• Theme: Global Lighting, Weather
  • Items: Item layouts specific to a configuration. Allows dynamic item layouts.
  • Enemies: Enemy layouts specific to a configuration. Allows dynamic enemy layouts.
NLT: Test Clip Configuration

Level designers may create any number of configurations for each number of players in a level.

Data layer transitions

Above is a clip from a test level of the data layers transitioning between unloaded, loading and activated.

NLT: Base

When a level is loaded, the LTC shows the loading screen, determines which configurations are valid for the level and the number of players. The LTC then uses a seeded stream to determine which configurations to load as needed. Once the configuration is chosen, the LTC replicates the needed information to any attached clients (for multiplayer) and waits for the clients to report that they have loaded the Data Layers needed for the chosen configuration. It’s necessary to know when all clients have loaded the configured data layers so that all clients can have their loading screen hidden at the same time.

NLT: Living Trees

LTC has other helper functions such as a function to load the next configuration and a function to reload the current configuration and Reload Current Configuration that are exposed to Blueprints.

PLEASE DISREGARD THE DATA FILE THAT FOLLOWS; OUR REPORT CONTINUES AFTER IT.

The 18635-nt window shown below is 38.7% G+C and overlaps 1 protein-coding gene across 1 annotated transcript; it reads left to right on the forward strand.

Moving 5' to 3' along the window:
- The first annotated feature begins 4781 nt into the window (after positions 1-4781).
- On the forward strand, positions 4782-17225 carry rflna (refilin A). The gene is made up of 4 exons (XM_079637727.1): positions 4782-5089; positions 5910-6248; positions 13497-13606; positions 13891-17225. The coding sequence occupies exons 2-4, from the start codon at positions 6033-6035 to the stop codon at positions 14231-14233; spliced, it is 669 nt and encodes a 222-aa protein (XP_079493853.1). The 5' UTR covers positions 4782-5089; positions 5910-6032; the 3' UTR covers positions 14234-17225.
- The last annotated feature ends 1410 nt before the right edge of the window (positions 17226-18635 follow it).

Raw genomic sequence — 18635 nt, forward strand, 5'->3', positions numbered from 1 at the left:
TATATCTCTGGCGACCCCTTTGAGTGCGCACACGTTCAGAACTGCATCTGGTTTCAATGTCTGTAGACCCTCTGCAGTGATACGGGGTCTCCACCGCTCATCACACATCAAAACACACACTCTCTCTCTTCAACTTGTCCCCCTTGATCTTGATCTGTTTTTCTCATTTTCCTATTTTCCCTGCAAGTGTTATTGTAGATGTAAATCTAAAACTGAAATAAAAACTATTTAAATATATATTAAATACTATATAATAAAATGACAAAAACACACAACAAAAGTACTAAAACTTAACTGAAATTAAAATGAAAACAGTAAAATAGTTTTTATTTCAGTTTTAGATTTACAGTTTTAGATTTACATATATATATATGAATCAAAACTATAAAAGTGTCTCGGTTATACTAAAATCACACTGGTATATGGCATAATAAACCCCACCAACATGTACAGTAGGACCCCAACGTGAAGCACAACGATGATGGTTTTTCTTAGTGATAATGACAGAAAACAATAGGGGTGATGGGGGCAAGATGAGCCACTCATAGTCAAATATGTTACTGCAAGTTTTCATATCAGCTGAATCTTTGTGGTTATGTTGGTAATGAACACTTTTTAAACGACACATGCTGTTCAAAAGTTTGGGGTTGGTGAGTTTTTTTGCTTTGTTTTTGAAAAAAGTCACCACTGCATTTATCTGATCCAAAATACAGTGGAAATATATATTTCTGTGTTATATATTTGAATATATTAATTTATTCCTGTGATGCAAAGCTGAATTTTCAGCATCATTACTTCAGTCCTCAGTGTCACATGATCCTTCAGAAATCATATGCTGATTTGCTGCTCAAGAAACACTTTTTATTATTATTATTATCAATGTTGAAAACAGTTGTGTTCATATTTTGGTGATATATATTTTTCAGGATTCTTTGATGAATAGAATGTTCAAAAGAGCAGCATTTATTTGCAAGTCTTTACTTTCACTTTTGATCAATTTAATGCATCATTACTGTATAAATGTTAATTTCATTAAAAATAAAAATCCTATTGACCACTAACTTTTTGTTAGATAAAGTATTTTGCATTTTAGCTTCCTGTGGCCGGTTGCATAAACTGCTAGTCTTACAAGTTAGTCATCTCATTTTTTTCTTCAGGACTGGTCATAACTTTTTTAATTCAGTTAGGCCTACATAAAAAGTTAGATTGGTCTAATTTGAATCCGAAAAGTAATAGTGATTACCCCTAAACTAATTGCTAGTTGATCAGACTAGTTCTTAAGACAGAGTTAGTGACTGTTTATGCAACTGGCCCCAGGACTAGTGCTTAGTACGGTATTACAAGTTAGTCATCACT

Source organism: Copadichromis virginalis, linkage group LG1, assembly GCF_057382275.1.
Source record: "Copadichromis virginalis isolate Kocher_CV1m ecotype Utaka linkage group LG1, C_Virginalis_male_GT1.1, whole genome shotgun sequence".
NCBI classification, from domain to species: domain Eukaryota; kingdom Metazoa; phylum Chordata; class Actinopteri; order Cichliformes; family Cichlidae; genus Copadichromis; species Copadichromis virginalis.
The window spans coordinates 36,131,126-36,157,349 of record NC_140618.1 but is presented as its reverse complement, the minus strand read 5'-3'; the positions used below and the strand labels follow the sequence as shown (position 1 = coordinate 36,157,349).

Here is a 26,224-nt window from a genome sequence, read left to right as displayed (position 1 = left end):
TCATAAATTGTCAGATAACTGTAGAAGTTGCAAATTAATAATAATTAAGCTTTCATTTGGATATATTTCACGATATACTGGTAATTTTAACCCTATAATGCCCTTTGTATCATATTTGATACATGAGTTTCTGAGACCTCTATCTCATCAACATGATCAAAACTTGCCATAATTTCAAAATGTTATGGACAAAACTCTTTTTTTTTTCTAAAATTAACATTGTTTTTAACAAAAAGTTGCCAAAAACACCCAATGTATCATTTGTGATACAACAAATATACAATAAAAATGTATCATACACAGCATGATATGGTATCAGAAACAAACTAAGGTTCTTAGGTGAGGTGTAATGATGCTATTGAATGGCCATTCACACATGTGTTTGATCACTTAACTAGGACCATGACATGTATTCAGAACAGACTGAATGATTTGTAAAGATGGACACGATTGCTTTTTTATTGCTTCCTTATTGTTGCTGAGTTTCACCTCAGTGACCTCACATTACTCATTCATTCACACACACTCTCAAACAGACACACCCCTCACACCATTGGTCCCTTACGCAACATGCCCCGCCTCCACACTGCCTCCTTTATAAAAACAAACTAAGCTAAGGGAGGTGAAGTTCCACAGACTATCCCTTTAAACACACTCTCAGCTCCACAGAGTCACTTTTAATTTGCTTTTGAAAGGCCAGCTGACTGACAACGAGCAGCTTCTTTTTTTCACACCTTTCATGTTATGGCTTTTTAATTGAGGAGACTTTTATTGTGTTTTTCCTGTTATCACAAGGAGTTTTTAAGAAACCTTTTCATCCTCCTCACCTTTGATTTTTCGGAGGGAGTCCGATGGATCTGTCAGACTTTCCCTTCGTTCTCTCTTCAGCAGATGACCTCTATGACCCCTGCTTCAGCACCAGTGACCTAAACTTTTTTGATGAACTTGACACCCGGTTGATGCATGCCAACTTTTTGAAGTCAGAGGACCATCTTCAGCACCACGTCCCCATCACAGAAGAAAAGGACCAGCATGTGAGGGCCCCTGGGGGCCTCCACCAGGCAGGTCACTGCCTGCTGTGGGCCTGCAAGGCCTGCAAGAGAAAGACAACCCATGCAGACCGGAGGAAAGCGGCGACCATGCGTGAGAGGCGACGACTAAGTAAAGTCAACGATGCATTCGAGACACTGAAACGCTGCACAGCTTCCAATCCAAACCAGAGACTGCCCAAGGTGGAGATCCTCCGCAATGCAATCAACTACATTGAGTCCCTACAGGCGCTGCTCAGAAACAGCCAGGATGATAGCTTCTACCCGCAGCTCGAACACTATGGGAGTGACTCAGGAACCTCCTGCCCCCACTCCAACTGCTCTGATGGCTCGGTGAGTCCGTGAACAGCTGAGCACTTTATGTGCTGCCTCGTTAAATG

NLT: Dead Trees

Below is a video showing the Nanite Lumen Test level in a very unfinished form. For this clip the NLT level was setup with 3 themes (Cloudy, Thunderstorm, and Dust Storm), and 3 level layers (blank, dead trees, and living trees). Using those layers the following configurations were made: Cloudy/Blank, Thunderstorm/Living Trees, and Dust Storm/Dead Trees. The clip shows Dawksin in a configuration that has a wall blocking him until he uses a trigger to cause LTC to load the next configuration. By the end of the short clip, Dawksin has gone through all 3 test configurations.

In a real level that players will be going through, they would be presented with a combination of themes, level layouts, enemy layouts and item layouts that would not repeat until all available combinations have been used at least once.

The clip is kind of a quick test of the LTC using real assets and it might not look very impressive, but it has helped iron out a lot of bugs.

Current known Issue: First level theme load causes shader compilation which delays the level from being lit even with sizable delays. Hopefully have a fix for this soon.

Charge it up

This week was all about adding in Dawksin’s Hunters Charge ability.

While relatively straight-forward there were a few hiccups that were a tad unexpected. The idea of the ability is the tap version lets you blink towards an enemy and strike, applying some stacks. The hold version lets Dawksin pass through enemies dealing damage to anyone in the path.

This’ll be no problem, I can have it done today.


But he did not have it done today

Step 1 was getting the animation back in there, but from the retargeting fiasco, Dawksin’s legs were punching through the floor. On top of that, looking at the animation with fresh eyes, it didn’t have the strength to show he was hitting hard. So I reworked it a little, and had Anthony polish it up.

Not so great
Look at that stronger ending pose!

So cool, with that we can dump it in the engine, and wire it up to play!

Which technically works, but we’re missing the bits that tell him to move forward and restrict input during the move.

So here’s were we get to add our anim notifies that tell him how to move.

What’s an anim notify?

a curious reader

Look at you, asking all the right questions.